Inspirefest: Role of female protagonists in gaming

Developer Brenda Romero addresses some of myths

Did you know that you couldn’t play a videogame as a female character before 1986? Or that female characters haven’t been created because developers couldn’t render women’s breasts properly? “Jiggle physics” is a real thing, apparently, and it can be difficult.

It might come as news to people that think the main audience for games are men between the age of 18 and 35, but women make up a sizeable proportion of the gaming audience out there, and games developer Brenda Romero took to the stage at Inspirefest 2016 to address some of myths that are out there.

Women are responsible for about 93 per cent of games purchases, Ms Romero said. “We spend more money than anyone on games.”

Ms Romero gave a brief history of her involvement with gaming, from her early introduction to Dungeons and Dragons to her eventual career within the industry, something she never intended to happen.


“I got a job in the games industry in a bathroom in 1981,” she said, relating a story about sharing a cigarette leading to a job with Sir-Tech. “I fell in love with code. If I had to do it twice, I’d code it. If I had to do it three times I would code it better.”

At that time, she noted, there were very few women in the games industry. The perception of the industry is that it is male dominated, both in the people who are producing the games and those who are playing them, leading to a domination of a particular type of protagonist.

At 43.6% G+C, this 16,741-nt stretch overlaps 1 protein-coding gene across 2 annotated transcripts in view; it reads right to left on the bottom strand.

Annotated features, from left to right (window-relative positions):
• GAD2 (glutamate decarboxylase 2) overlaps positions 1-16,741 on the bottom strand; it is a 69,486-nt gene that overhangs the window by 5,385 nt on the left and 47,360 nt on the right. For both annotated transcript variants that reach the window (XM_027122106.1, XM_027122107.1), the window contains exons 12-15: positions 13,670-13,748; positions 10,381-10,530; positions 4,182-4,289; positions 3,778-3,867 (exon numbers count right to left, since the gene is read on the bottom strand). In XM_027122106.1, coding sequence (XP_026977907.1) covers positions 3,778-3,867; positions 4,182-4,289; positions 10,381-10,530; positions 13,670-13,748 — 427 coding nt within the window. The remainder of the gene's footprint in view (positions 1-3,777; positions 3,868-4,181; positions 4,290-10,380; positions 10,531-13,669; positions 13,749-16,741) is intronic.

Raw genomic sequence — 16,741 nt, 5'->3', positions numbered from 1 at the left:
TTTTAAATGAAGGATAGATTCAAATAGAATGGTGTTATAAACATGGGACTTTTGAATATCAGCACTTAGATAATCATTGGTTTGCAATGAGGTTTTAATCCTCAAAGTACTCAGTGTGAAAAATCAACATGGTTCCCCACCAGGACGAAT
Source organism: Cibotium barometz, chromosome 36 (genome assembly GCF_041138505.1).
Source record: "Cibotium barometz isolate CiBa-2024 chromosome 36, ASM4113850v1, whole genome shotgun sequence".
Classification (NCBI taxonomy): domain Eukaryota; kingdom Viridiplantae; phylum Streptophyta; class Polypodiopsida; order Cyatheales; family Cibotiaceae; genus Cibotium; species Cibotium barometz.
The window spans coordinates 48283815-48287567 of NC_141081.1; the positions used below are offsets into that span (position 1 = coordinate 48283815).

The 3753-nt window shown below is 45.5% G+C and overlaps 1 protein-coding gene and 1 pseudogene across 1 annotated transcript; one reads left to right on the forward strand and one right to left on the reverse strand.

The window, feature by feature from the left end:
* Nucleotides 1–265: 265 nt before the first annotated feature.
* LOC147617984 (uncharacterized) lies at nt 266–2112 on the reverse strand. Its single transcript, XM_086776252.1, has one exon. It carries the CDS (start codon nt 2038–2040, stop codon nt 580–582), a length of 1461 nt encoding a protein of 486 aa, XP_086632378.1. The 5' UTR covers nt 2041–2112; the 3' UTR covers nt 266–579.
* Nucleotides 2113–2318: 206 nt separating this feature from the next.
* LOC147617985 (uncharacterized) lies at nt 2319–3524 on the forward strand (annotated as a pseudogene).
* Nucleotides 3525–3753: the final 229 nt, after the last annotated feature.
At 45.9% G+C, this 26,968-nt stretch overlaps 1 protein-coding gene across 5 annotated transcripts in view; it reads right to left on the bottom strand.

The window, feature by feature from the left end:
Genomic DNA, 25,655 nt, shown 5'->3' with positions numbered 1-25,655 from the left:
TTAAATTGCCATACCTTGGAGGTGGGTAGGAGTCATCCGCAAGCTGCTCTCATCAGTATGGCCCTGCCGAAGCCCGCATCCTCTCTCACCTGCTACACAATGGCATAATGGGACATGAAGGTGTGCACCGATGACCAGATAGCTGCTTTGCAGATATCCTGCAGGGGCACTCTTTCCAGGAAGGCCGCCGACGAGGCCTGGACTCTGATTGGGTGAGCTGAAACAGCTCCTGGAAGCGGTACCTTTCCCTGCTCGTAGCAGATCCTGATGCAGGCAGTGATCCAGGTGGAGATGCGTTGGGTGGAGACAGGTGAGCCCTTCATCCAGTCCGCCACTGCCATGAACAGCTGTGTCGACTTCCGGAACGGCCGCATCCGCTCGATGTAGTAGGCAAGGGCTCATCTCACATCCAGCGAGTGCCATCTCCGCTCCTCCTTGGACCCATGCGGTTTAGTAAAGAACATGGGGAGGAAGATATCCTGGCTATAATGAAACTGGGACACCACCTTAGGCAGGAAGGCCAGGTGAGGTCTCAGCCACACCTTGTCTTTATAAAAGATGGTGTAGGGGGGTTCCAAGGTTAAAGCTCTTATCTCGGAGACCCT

She laid out a number of examples where women characters in games are essentially reduced to props or bit parts.

“Princess Peach will just sit there in a castle and wait for this guy - for a plumber of all things. What if she rescued herself? Or what if she rescued somebody?” Ms Romero said. “If you Google ‘game protagonist’ this is the first screen you get - basically we can tell, if you’re a hero in a game world, you need to have at least a little bit of a beard, you clearly need to be a white guy, and you need to be kind of unhappy.”

Women characters, on the other hand, are sexualised, with revealing outfits and physical characteristics to match.

“It’s ridiculous, especially if you’re going into dungeon, to just leave all your clothes off,” she said.

That is gradually starting to change, with more realistic female avatars making their way into mainstream games. Mass Effect, for example, allows you to play Commander Shepard as a female character, complete with proper armour. Gears of War’s Anya Stroud became a playable character in the third installment of the game. And there are others.

The popularity of social games such as Farmville has also opened the door to people who wouldn’t consider themselves gamers.

The improvement in the diversity ratio - both for creators and consumers - produces better games, Ms Romero said.

“The best games that happen you make for yourself,” she told the audience. “We all want to be some kind of hero.”

Ciara O'Brien

Ciara O'Brien

Ciara O'Brien is an Irish Times business and technology journalist